Lamont, Alberta

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Town of Lamont
Ukrainian Catholic Church in Lamont
Lamont is located in Alberta
Location of Lamont in Alberta
Coordinates: 53°45′37″N 112°46′40″W / 53.76028°N 112.77778°W / 53.76028; -112.77778Coordinates: 53°45′37″N 112°46′40″W / 53.76028°N 112.77778°W / 53.76028; -112.77778
RegionCentral Alberta
Census division10
Municipal districtLamont County
 • VillageJune 14, 1910
 • TownMay 31, 1968
 • MayorBill Skinner
 • Governing bodyLamont Town Council
 • Land9.2 km2 (3.6 sq mi)
Elevation653 m (2,142 ft)
 • Total1,774
 • Density192.8/km2 (499/sq mi)
Time zoneUTC-7 (MST)
Area code(s)-1+780
HighwaysHighway 15
Highway 831
Highway 29
WebsiteOfficial website

Lamont is a town in central Alberta, Canada. It is located 60 kilometres (37 mi) east of Edmonton at the junction of Highway 15 and Highway 831.


The town was named in honour of Canadian politician John Henderson Lamont.

The Lamont Hospital opened in 1912, serving the entire region.[5]

On November 29, 1960, a school bus carrying students from nearby Chipman to school in Lamont was struck by a train, killing 17 students (15 girls and two boys). The collision occurred on the east side of town at a crossing just north of Highway 15 before 9:00 am.[6]


In the 2016 Census of Population conducted by Statistics Canada, the Town of Lamont recorded a population of 1,774 living in 664 of its 695 total private dwellings, a 1.2% change from its 2011 population of 1,753. With a land area of 9.2 km2 (3.6 sq mi), it had a population density of 192.8/km2 (499.4/sq mi) in 2016.[3]

In the 2011 Census, the Town of Lamont had a population of 1,753 living in 643 of its 673 total dwellings, a 5% change from its 2006 adjusted population of 1,669. With a land area of 9.27 km2 (3.58 sq mi), it had a population density of 189.1/km2 (489.8/sq mi) in 2011.[7]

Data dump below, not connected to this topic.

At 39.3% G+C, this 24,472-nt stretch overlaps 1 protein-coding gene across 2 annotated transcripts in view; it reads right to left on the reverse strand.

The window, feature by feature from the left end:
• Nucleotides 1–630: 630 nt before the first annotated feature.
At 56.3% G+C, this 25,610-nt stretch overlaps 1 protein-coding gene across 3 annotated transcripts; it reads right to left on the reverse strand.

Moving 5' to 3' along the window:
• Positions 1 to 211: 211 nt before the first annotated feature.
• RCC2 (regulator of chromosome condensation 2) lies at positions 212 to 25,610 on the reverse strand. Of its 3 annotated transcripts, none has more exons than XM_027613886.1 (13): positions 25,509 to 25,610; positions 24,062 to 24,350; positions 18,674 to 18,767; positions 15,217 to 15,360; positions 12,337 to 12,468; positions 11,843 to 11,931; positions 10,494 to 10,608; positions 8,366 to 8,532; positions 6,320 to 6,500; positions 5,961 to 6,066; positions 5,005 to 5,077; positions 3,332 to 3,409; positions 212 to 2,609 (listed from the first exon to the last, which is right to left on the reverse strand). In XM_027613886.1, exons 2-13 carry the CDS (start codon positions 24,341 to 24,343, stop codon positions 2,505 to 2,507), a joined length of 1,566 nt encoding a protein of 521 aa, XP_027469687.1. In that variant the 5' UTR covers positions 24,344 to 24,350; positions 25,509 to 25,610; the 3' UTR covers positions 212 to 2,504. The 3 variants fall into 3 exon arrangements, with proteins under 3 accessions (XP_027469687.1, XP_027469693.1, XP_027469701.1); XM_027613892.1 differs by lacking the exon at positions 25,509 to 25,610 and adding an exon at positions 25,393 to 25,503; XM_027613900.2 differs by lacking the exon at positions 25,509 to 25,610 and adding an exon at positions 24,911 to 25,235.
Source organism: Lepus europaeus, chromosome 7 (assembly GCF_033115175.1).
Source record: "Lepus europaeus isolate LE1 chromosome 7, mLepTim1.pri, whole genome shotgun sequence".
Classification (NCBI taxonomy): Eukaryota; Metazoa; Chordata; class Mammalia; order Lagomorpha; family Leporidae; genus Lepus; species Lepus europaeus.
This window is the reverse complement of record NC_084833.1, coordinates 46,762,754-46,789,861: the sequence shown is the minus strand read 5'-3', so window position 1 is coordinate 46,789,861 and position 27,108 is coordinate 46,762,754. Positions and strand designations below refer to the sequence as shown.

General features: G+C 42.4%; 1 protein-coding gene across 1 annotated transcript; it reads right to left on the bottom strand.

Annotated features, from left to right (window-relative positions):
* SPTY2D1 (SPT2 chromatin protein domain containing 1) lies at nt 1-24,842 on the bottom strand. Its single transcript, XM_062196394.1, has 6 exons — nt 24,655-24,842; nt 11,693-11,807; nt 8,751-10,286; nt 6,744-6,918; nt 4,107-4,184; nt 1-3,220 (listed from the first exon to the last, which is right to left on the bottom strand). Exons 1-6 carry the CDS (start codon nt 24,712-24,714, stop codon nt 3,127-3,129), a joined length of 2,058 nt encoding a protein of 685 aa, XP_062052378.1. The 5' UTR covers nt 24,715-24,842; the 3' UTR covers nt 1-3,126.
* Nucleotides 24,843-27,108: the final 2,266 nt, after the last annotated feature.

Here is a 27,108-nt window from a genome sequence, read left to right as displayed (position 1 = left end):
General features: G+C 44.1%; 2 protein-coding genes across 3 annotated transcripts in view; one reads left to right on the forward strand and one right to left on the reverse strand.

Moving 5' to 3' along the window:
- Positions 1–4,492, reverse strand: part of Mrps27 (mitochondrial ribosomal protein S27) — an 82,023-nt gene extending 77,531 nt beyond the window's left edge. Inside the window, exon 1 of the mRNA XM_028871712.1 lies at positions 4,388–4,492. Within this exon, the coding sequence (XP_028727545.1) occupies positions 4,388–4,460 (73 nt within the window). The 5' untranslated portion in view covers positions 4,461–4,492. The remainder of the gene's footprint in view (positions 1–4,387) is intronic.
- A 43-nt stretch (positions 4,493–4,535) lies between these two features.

The Lamont Leader and Farm 'n' Friends are local weekly newspapers that serve Lamont.[8][9]

Notable people[edit]

See also[edit]


  1. ^ "Location and History Profile: Town of Lamont" (PDF). Alberta Municipal Affairs. October 7, 2016. p. 358. Retrieved October 13, 2016.
  2. ^ "Municipal Officials Search". Alberta Municipal Affairs. 2017-09-22. Retrieved 2017-09-25.
  3. ^ a b c "Population and dwelling counts, for Canada, provinces and territories, and census subdivisions (municipalities), 2016 and 2011 censuses – 100% data (Alberta)". Statistics Canada. February 8, 2017. Retrieved February 8, 2017.
  4. ^ "Alberta Private Sewage Systems 2009 Standard of Practice Handbook: Appendix A.3 Alberta Design Data (A.3.A. Alberta Climate Design Data by Town)" (PDF) (PDF). Safety Codes Council. January 2012. pp. 212–215 (PDF pages 226–229). Retrieved October 8, 2013.
  5. ^ Choriawy, Cathy (1989). Commerce in the country : a land use and structural history of the Luzan grocery store. Edmonton: Alberta Culture, Historical Resources Division. p. 21.
  6. ^ Edmonton Journal (Jana G. Pruden) (2010-11-21). "Survivors recall 'The Tragedy'". Archived from the original on 2010-12-28. Retrieved 2010-11-21.
  7. ^ "Population and dwelling counts, for Canada, provinces and territories, and census subdivisions (municipalities), 2011 and 2006 censuses (Alberta)". Statistics Canada. 2012-02-08. Retrieved 2012-02-08.
  8. ^ "About". Caribou Publishing. Retrieved March 27, 2013.
  9. ^ "Farm 'n' Friends". Cowley Newspapers. Retrieved July 18, 2012.

External links[edit]